The only gay (retirement home) in the village
At the Rainbow retirement village in France, residents will enjoy something perhaps for the first time: majority status. The development near Montpellier will be the country’s first such home for the lesbian, gay and transgender community.
Developed by the Paris-based The Villages Group on the banks of the Canal du Midi, the gated complex will serve a growing but under-served market recognised by Danny Silver, the company’s British-born founder.
Gay retirement homes have flourished for years in Australia and the US, and emerge in France at a crucial juncture. Ageing members of the “Stonewall generation” of baby boomers have lived out and proud their whole adult lives. But just as they win the right to marry (and even the Pope seems less Catholic), they face an uncertain future.
According to research by Stonewall, as many as 1.2 million people in the UK over 55 are gay. A YouGov poll by the charity reveals the particular challenges many face. In summary, grey gay people are significantly more likely to be single and live alone, and less likely to have children or close relationships with family, leaving them with fewer choices when the need comes for care.
Alan Clark, who is 60, is the author of the 2011 novel Rory’s Boys, a comedy set in Britain’s first gay retirement home. A gay-rights campaigner since the 1970s, he is dismayed that no such home really exists in the UK.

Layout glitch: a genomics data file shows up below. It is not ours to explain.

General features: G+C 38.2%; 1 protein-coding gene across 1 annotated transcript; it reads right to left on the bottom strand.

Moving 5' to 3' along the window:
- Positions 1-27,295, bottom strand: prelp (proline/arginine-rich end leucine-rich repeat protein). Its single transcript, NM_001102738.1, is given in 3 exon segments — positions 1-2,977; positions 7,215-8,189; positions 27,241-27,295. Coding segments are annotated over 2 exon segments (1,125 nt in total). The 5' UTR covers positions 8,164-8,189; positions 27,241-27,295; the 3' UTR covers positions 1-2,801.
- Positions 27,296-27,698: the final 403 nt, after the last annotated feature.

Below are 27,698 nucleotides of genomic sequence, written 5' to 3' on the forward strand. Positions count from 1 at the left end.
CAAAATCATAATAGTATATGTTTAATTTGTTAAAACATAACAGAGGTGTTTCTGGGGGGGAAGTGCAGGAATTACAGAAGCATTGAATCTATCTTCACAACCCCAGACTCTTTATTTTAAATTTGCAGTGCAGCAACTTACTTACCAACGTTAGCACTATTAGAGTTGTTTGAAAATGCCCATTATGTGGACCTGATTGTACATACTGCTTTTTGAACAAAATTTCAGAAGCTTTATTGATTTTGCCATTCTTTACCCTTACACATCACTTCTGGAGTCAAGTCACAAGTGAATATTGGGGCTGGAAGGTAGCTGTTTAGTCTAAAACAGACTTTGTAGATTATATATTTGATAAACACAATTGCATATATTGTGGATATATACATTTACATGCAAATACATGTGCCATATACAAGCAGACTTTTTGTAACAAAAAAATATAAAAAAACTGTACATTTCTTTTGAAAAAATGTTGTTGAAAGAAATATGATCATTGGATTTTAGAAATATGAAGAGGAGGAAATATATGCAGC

“On one hand, there is a frivolous aspect to the idea of old gays living together – an Are You Being Served? aspect I loathe – but equally this is a serious social issue that’s going to become more urgent as the first generation of gay people to live openly gets older.”
Clark’s greatest fear is of entering a care home that may not have kept up with the times. “There is already anecdotal evidence that gay men and women who have been out all their lives are going back into the closet in care homes to avoid discrimination,” he says.
If the solution is to retire to what Clark says many gay people would consider to be a ghetto, it is something he would consider – if only one existed. In the meantime, however, he is not thinking about leaving his own home in Kensington, London, which he shares with Rob, his partner of 37 years. He adds: “Our neighbours are 88 and 89, and gay, and still live active, independent lives after 60 years together.”
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